If a life is measured by the number of stories told, memories shared, and words spoken, then my father's shadow and imprint on the lives of his children was huge. He was a renaissance man, before the word was spoken in commercials. He cooked, washed dishes, bathed us or mowed the lawn, washed and polished cars. As the father of four sons and two daughters he was tough, sometimes merciless in his issuance of punishments for misbehavior. But he was also, steadfast and dependable, caring and devoted. His heart can be seen in this message that he wrote to his youngest son Daniel upon his graduation from high school.

" What do I owe? Only myself to God. How? We should give ourselves to the radiant warmth of sunshine and the glow of open fire. We should give our community a good man. We should give our home a devoted husband and a father. We should give our country a loyal citizen. We should give our world a lift toward that one far-off divine event toward which all creation moves! The finest gift a man can give to his age and time is the gift of a constructive and creative life."

Mother Mom honored dad. I know that sounds archaic, but that is the best description that I can give. She respected his intelligence and was proud of his appearance. Mom told the story that until they had children she called my dad, Mr. Williams. Dad finished the eighth grade and was unusually good at math and what he called 'figuring'. At the age of 55 he went back to school to get his GED. After a number of years he successfully passed the test. Dad had very definite Indian/Negroid figures with a large, but pointed nose, very thin lips, and smooth, dark complexion with reddish undertones. He was 5 - 10' and small to average body type. Mom was large with definite Negroid features. She took extra care to ritually go to the hair dresser every two weeks and carefully dressed with the complete assemble of hat, gloves and suits or good dresses on Sundays. But deep down, she had a sense of never quite measuring up to the image she had of the perfect woman. She felt inferior to my dad both physically and mentally. One day, I was thinking of the uniqueness of their relationship and penned this poem:

To My Mom Dorothy Brooks

If there were words to express what you mean to me, I'd write them. They would be elegant and fine, with a little rhyme for color. Most of them would refer to God and Jesus and how the Spirit moves. There would be womanly things like 'How to raise good children And how to cook fried chicken or spaghetti. There would be comments on how to love, really love forever.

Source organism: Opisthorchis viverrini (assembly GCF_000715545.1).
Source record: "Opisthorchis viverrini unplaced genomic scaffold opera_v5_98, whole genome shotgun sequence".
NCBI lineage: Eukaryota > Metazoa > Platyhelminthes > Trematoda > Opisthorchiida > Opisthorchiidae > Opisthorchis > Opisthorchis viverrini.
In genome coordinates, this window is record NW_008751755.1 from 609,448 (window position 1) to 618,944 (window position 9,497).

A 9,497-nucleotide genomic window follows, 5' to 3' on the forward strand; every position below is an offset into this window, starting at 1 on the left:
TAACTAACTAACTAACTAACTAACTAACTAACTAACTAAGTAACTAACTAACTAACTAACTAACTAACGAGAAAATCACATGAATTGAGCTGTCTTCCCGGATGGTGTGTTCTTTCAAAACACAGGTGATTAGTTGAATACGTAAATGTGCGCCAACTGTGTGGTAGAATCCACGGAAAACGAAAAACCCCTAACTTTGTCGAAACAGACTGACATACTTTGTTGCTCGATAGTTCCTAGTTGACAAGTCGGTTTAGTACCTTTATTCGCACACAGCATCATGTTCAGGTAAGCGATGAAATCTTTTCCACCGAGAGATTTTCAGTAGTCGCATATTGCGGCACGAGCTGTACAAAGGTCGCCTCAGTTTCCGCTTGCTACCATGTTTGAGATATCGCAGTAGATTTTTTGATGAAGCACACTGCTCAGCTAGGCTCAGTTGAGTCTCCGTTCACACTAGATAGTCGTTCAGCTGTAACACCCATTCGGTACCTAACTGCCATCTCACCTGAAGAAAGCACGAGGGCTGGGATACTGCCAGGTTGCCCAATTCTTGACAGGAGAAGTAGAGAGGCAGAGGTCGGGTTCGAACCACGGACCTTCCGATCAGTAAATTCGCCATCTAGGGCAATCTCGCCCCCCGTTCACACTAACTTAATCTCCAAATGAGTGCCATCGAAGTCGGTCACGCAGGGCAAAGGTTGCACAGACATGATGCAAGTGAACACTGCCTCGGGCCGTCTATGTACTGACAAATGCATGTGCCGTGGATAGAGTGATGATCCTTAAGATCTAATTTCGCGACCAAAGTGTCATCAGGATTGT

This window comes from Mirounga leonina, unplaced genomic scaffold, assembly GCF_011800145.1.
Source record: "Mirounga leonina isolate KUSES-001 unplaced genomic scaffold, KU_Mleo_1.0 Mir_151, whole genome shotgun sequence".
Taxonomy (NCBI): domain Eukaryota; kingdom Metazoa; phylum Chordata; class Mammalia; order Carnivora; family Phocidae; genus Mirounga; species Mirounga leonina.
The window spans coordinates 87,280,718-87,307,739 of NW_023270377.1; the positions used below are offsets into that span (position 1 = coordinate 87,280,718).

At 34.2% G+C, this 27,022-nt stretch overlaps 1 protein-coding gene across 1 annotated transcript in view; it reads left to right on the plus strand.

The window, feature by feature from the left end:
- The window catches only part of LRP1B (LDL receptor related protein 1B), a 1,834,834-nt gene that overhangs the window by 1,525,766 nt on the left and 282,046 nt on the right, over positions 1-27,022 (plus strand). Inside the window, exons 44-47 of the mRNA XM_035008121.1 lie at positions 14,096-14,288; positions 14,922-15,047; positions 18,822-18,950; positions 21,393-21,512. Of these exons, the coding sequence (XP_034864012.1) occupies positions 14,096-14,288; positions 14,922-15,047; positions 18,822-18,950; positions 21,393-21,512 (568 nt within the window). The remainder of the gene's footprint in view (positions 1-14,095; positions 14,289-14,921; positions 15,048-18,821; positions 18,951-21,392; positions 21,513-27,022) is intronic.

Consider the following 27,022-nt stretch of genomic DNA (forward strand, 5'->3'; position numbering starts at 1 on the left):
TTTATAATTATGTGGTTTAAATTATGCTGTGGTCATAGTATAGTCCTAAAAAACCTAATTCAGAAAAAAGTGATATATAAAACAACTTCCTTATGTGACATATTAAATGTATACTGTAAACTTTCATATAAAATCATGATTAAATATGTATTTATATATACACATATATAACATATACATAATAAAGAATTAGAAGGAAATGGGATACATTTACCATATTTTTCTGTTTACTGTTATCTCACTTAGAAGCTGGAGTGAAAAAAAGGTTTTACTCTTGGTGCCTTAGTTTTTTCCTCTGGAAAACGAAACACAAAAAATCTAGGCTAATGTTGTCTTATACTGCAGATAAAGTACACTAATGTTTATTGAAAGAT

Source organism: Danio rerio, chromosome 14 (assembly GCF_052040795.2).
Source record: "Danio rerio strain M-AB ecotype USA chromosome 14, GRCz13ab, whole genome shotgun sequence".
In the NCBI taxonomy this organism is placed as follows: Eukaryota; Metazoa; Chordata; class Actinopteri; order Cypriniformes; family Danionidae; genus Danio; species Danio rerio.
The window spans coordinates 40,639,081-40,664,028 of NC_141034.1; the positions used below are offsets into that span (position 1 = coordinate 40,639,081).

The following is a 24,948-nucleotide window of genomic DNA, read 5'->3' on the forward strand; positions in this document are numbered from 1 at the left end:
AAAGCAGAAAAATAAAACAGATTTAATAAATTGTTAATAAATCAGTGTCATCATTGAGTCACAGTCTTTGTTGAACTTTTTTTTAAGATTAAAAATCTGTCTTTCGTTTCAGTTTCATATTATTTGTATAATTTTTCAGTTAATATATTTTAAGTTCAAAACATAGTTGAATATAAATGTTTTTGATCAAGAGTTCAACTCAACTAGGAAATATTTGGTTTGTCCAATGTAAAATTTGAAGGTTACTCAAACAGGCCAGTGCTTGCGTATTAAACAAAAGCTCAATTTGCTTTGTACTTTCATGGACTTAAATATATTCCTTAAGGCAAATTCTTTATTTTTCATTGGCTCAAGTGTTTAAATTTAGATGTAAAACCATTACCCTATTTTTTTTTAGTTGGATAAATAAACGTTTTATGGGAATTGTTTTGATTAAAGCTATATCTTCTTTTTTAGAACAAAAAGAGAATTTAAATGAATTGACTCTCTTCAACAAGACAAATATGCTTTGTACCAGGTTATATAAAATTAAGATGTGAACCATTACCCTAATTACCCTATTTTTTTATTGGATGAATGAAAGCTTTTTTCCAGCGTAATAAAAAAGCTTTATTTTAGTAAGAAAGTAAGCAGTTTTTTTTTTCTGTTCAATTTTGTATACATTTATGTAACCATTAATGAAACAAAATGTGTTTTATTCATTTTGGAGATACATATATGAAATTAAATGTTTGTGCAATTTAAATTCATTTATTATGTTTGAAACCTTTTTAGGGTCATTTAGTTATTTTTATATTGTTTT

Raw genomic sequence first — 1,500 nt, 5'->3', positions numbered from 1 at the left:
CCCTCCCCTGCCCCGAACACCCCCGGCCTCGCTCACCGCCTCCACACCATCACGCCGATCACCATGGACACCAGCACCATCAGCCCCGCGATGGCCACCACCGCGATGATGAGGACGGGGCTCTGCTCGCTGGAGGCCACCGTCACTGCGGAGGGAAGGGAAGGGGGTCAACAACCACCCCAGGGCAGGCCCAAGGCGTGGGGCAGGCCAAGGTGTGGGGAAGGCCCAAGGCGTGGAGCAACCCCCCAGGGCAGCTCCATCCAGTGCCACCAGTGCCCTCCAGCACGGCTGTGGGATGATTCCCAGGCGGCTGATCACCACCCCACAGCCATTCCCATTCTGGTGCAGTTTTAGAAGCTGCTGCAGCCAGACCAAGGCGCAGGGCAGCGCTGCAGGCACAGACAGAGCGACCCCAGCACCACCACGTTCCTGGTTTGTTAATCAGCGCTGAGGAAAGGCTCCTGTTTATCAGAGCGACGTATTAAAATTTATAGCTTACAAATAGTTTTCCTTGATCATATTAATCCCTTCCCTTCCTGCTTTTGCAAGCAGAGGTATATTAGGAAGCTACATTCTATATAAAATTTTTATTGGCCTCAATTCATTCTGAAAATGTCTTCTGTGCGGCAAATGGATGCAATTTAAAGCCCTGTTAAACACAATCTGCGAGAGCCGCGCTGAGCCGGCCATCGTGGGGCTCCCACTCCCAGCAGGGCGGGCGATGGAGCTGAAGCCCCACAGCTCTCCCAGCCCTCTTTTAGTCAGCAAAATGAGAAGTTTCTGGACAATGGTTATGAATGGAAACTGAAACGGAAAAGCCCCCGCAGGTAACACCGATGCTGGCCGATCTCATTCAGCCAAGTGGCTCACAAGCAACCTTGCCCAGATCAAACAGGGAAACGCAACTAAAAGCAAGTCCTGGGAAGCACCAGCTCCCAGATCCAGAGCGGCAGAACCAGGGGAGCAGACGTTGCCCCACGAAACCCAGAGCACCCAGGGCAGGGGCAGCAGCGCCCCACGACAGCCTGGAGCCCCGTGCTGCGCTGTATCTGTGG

There wouldn't be words of hate for the things we lacked, Because in the end it didn't matter. I wouldn't talk about the things 'He' didn't do. I wouldn't talk about the what ifs.... If you'd been prettier, or richer, or had married better - .or had left Daddy.' I'd just say, 'It was alright in the end.'

It was just right for us. Because of you, I learned to love. You taught me to enjoy and to explore really living '.and for that, I am eternally grateful.

There just aren't enough words to express it all.

I was a teenager during the 60's. Back then, Black people began experiencing a definite break and crack in the Jim Crow laws under John Kennedy and Lyndon Johnson as Presidents. Daddy participated in the NAACP, Mom participated in the bus boycott, and I joined the Beaumont United Freedom Fighters. My rational for my decision was that a more militant struggle was needed. Every night we would sit around the television and hear of the water hoses being used to break up sit-ins or marches. We listened as the stations reported the murders of students in Mississippi. We watched the bus loads of students who had come down to register voters. These nightly scenes on the television created a need in my heart to take action to accelerate the process of obtaining freedom. One day my activities led to my arrest for a sit-in and call from jail to my parents. When Daddy came to the jail to get me, the expression on his face was a combination of fear, pride, and worry all rolled up in a parent's worst nightmare. But the Civil Rights attacks on all fronts resulted in some visible changes in Beaumont. The line down the middle of the buses was replaced. We could sit anywhere we wanted. Finally we were able to go to the white-only library, Terrell, and check out books. We shopped and then ate at the lunch counters just like other families. It was during this time that John Kennedy's death was felt. We mourned the loss because we tied the success of the struggle and changes that we were experiencing with a person.

Education After graduating from high school, I was faced with a difficult decision. There was only one college in Beaumont, but I didn't want to attend it. I'd heard so many stories of the efforts of whites to keeps blacks out of the school that attending did not appeal to me. My father had also seen the story unfold of the decision to fight against black students and then the reluctant acquiescense. He had dreamed of one of his children being on campus. My grades were excellent, but I had no money. So, for the first few years of college I attended Lamar. But the dream of attending another college never died. After obtaining summer jobs, I was able to save enough money to make the anticipated transfer to the University of Houston. I was on a strict budget, but I was living my dream.